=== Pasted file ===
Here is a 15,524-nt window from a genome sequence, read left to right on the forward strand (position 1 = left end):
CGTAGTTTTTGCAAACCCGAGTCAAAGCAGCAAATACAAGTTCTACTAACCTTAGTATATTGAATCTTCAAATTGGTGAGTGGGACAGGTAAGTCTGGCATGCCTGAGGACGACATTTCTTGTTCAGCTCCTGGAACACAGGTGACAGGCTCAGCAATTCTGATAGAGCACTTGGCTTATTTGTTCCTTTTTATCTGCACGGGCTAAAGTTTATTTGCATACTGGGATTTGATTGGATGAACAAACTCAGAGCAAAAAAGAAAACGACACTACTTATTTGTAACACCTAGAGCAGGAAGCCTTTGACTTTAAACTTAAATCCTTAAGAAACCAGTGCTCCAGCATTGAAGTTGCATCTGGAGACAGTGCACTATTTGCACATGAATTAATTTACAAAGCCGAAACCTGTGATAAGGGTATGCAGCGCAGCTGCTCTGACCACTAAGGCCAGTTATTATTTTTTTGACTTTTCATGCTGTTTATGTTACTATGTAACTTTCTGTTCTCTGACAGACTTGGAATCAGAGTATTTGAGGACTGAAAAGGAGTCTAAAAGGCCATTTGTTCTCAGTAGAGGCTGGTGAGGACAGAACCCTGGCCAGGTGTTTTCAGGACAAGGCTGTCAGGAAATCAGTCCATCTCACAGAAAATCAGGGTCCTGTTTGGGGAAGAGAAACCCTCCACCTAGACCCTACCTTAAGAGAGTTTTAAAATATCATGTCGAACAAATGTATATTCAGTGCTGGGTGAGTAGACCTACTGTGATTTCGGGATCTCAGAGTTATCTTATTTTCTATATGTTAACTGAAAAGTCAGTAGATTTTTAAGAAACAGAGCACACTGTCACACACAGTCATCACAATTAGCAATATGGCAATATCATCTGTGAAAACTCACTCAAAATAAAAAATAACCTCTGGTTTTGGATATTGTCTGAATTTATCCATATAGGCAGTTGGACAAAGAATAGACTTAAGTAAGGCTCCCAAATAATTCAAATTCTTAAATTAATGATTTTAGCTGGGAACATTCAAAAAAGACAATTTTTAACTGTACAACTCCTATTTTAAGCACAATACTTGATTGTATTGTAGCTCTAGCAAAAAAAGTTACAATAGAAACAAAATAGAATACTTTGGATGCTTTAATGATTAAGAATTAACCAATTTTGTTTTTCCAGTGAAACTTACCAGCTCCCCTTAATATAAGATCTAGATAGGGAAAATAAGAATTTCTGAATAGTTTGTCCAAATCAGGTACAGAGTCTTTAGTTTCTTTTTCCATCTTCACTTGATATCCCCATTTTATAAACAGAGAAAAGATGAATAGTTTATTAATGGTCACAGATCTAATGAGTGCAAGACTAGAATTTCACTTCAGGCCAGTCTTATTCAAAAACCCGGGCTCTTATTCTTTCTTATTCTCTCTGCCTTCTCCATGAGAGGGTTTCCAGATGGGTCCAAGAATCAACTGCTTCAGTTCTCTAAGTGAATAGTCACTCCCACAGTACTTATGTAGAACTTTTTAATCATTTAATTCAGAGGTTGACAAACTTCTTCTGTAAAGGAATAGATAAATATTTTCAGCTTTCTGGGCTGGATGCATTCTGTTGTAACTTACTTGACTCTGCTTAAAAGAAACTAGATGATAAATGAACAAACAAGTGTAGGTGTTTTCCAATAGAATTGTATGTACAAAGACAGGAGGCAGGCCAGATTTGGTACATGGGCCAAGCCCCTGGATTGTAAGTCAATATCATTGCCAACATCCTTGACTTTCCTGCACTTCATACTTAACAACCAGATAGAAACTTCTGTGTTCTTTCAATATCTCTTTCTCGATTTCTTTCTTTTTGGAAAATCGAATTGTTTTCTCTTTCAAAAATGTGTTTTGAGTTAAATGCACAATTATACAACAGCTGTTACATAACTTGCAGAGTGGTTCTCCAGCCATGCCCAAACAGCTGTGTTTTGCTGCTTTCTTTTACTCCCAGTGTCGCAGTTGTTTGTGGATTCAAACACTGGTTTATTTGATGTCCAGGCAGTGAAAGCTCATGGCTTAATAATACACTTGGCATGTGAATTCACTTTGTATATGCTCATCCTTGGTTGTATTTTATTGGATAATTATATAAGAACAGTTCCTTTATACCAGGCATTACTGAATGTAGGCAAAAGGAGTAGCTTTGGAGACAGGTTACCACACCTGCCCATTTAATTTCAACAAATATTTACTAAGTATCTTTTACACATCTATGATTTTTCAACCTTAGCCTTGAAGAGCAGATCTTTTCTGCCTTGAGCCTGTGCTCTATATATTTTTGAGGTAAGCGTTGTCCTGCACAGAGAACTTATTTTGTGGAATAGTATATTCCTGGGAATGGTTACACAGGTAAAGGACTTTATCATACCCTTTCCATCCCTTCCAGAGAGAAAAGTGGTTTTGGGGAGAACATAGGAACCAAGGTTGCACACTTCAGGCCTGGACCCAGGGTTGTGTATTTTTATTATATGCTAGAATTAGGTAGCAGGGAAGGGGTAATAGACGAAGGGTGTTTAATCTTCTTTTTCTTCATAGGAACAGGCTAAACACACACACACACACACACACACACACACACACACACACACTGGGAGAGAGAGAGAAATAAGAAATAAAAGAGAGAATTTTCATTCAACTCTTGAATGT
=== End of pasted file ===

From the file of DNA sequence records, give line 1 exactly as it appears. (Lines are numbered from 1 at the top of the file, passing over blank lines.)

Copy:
Here is a 15,524-nt window from a genome sequence, read left to right on the forward strand (position 1 = left end):